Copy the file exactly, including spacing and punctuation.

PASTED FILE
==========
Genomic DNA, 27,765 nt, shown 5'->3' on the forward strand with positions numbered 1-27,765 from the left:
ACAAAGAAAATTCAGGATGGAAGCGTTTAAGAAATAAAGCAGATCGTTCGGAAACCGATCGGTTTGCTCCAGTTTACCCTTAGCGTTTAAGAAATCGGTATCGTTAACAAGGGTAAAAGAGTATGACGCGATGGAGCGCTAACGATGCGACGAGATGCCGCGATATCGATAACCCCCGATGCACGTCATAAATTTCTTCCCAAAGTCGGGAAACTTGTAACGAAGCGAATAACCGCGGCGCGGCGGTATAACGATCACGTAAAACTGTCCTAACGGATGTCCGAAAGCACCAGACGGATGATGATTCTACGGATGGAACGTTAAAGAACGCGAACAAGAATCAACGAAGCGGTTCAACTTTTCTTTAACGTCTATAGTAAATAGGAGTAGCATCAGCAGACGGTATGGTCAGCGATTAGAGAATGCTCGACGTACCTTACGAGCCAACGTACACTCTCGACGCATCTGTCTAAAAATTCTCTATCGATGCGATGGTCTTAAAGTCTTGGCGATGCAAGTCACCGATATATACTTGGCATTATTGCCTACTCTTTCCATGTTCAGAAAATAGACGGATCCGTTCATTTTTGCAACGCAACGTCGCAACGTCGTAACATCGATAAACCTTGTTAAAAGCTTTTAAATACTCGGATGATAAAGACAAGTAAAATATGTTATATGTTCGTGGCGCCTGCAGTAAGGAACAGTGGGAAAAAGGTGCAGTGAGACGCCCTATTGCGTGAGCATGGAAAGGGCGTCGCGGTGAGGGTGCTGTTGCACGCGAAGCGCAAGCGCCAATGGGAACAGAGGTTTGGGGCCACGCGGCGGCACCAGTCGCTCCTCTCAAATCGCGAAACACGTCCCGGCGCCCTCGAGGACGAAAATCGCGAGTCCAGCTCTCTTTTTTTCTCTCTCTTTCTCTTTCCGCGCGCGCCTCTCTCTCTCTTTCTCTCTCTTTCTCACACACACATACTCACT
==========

Genomic DNA, 27,765 nt, shown 5'->3' on the forward strand with positions numbered 1-27,765 from the left:
ACAAAGAAAATTCAGGATGGAAGCGTTTAAGAAATAAAGCAGATCGTTCGGAAACCGATCGGTTTGCTCCAGTTTACCCTTAGCGTTTAAGAAATCGGTATCGTTAACAAGGGTAAAAGAGTATGACGCGATGGAGCGCTAACGATGCGACGAGATGCCGCGATATCGATAACCCCCGATGCACGTCATAAATTTCTTCCCAAAGTCGGGAAACTTGTAACGAAGCGAATAACCGCGGCGCGGCGGTATAACGATCACGTAAAACTGTCCTAACGGATGTCCGAAAGCACCAGACGGATGATGATTCTACGGATGGAACGTTAAAGAACGCGAACAAGAATCAACGAAGCGGTTCAACTTTTCTTTAACGTCTATAGTAAATAGGAGTAGCATCAGCAGACGGTATGGTCAGCGATTAGAGAATGCTCGACGTACCTTACGAGCCAACGTACACTCTCGACGCATCTGTCTAAAAATTCTCTATCGATGCGATGGTCTTAAAGTCTTGGCGATGCAAGTCACCGATATATACTTGGCATTATTGCCTACTCTTTCCATGTTCAGAAAATAGACGGATCCGTTCATTTTTGCAACGCAACGTCGCAACGTCGTAACATCGATAAACCTTGTTAAAAGCTTTTAAATACTCGGATGATAAAGACAAGTAAAATATGTTATATGTTCGTGGCGCCTGCAGTAAGGAACAGTGGGAAAAAGGTGCAGTGAGACGCCCTATTGCGTGAGCATGGAAAGGGCGTCGCGGTGAGGGTGCTGTTGCACGCGAAGCGCAAGCGCCAATGGGAACAGAGGTTTGGGGCCACGCGGCGGCACCAGTCGCTCCTCTCAAATCGCGAAACACGTCCCGGCGCCCTCGAGGACGAAAATCGCGAGTCCAGCTCTCTTTTTTTCTCTCTCTTTCTCTTTCCGCGCGCGCCTCTCTCTCTCTTTCTCTCTCTTTCTCACACACACATACTCACT